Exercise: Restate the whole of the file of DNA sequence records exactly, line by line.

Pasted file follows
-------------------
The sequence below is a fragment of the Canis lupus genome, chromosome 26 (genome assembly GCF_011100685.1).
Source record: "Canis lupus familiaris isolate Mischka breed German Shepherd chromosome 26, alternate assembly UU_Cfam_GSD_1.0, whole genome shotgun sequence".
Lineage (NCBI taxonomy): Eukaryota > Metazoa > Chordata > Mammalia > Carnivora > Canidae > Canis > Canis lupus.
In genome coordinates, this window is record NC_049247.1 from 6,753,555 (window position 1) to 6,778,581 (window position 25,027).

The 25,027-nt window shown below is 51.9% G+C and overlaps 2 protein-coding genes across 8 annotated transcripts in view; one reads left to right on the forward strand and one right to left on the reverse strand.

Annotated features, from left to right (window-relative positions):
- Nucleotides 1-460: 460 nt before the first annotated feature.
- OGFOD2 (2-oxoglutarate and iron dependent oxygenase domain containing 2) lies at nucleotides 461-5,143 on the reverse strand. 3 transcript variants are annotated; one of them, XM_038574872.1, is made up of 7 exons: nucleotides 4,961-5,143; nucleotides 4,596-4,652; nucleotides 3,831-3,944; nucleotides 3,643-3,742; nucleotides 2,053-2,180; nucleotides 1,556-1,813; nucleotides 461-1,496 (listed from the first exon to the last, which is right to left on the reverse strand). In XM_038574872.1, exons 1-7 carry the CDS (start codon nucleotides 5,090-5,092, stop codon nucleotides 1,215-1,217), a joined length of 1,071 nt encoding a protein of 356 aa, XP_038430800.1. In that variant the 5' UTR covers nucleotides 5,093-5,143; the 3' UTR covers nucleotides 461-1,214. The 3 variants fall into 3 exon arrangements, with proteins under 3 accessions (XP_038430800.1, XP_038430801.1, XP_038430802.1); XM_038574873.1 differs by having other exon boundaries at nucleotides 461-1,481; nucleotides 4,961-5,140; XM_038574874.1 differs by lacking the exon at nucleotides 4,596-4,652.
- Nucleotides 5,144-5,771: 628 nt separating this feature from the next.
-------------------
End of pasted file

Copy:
The sequence below is a fragment of the Canis lupus genome, chromosome 26 (genome assembly GCF_011100685.1).
Source record: "Canis lupus familiaris isolate Mischka breed German Shepherd chromosome 26, alternate assembly UU_Cfam_GSD_1.0, whole genome shotgun sequence".
Lineage (NCBI taxonomy): Eukaryota > Metazoa > Chordata > Mammalia > Carnivora > Canidae > Canis > Canis lupus.
In genome coordinates, this window is record NC_049247.1 from 6,753,555 (window position 1) to 6,778,581 (window position 25,027).

The 25,027-nt window shown below is 51.9% G+C and overlaps 2 protein-coding genes across 8 annotated transcripts in view; one reads left to right on the forward strand and one right to left on the reverse strand.

Annotated features, from left to right (window-relative positions):
- Nucleotides 1-460: 460 nt before the first annotated feature.
- OGFOD2 (2-oxoglutarate and iron dependent oxygenase domain containing 2) lies at nucleotides 461-5,143 on the reverse strand. 3 transcript variants are annotated; one of them, XM_038574872.1, is made up of 7 exons: nucleotides 4,961-5,143; nucleotides 4,596-4,652; nucleotides 3,831-3,944; nucleotides 3,643-3,742; nucleotides 2,053-2,180; nucleotides 1,556-1,813; nucleotides 461-1,496 (listed from the first exon to the last, which is right to left on the reverse strand). In XM_038574872.1, exons 1-7 carry the CDS (start codon nucleotides 5,090-5,092, stop codon nucleotides 1,215-1,217), a joined length of 1,071 nt encoding a protein of 356 aa, XP_038430800.1. In that variant the 5' UTR covers nucleotides 5,093-5,143; the 3' UTR covers nucleotides 461-1,214. The 3 variants fall into 3 exon arrangements, with proteins under 3 accessions (XP_038430800.1, XP_038430801.1, XP_038430802.1); XM_038574873.1 differs by having other exon boundaries at nucleotides 461-1,481; nucleotides 4,961-5,140; XM_038574874.1 differs by lacking the exon at nucleotides 4,596-4,652.
- Nucleotides 5,144-5,771: 628 nt separating this feature from the next.